This study analyses how soil properties like soil reaction, maximum capillary capacity and minimum air capacity vary across a forest–meadow ecotone at the Křtiny study plot of the Training Forest Enterprise (T.F.E), Masaryk Forest Křtiny, Czechia. These three soil properties were chosen for this study because together they paint a picture of the soil’s ability to support plant growth and, in effect, other fauna as well. Among the many soil properties, soil pH stands out as one of the most essential, as it influences nutrient uptake to a large extent. The soil’s ability to retain water for plant use and the soil’s aeration ability when all capillary pores are filled are crucial, hence we chose to also measure maximum capillary capacity and minimum air capacity. The study focuses on how these soil properties tend to change across the ecotone area so as to explain edge effects from a soil science perspective.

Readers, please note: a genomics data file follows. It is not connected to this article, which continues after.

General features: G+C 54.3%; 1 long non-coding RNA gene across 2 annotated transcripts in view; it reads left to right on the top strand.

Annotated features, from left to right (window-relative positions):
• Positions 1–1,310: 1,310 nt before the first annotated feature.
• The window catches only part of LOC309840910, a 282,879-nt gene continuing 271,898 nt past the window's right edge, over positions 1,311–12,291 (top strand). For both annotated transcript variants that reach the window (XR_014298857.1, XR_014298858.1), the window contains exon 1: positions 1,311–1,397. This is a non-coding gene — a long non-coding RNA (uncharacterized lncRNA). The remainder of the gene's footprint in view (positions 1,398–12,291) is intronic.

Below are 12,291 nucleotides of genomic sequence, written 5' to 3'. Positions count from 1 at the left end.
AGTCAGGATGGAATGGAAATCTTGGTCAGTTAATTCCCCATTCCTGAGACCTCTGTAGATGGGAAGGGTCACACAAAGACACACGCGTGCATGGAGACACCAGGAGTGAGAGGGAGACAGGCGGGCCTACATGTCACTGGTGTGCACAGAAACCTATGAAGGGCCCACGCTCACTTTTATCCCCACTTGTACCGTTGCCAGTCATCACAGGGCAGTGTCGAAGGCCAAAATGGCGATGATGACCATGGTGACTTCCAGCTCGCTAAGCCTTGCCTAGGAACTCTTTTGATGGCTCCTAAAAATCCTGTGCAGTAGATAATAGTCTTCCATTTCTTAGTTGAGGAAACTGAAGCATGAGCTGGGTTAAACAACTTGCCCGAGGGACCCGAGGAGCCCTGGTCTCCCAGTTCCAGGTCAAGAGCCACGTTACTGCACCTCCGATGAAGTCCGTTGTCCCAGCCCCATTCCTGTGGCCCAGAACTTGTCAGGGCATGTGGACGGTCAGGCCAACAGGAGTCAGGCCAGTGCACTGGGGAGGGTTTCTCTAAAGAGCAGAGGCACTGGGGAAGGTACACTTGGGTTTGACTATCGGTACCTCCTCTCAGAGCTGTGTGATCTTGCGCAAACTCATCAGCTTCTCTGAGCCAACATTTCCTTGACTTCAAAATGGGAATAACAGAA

Field and lab analyses of soil profiles were done to evaluate the role of these variables in controlling the position of the forest-meadow ecotone at this site. Knowledge of the spatial variations of key soil properties that have a direct effect on both flora and fauna survival will bring clarity to the ecotone concept from a soil science point of view.
2. Materials and Methods
2.1. Sampling and Processing
For this study, thirteen sampling sites were selected (six sites in the meadow region, six sites in the forest region and a central site termed ‘the ecotone site’) at the Křtiny experimental site of the Training Forest Enterprise Masaryk Forest Křtiny, Czech Republic (GPS 49.2948289N, 16.7503464E). Sampling was done once a month during March to November 2015 at 5 cm depth from the Ah horizon. The forest region of the experimental site was predominantly a middle-aged mixed stand of Oak (Quercus) and Beech (Fagus) (33 years, oak 60%, beech 40%, 460–470 m a.s.l., 49.2948289N, 16.7503464E). The soils in both regions (forest and meadow) were inceptisols . Soil was sieved through a 5-mm sieve and stored in a refrigerator at 4 °C . The dry matter content of each soil sample was calculated before the start of the experiments, and the moisture content of soil was maintained at 25%.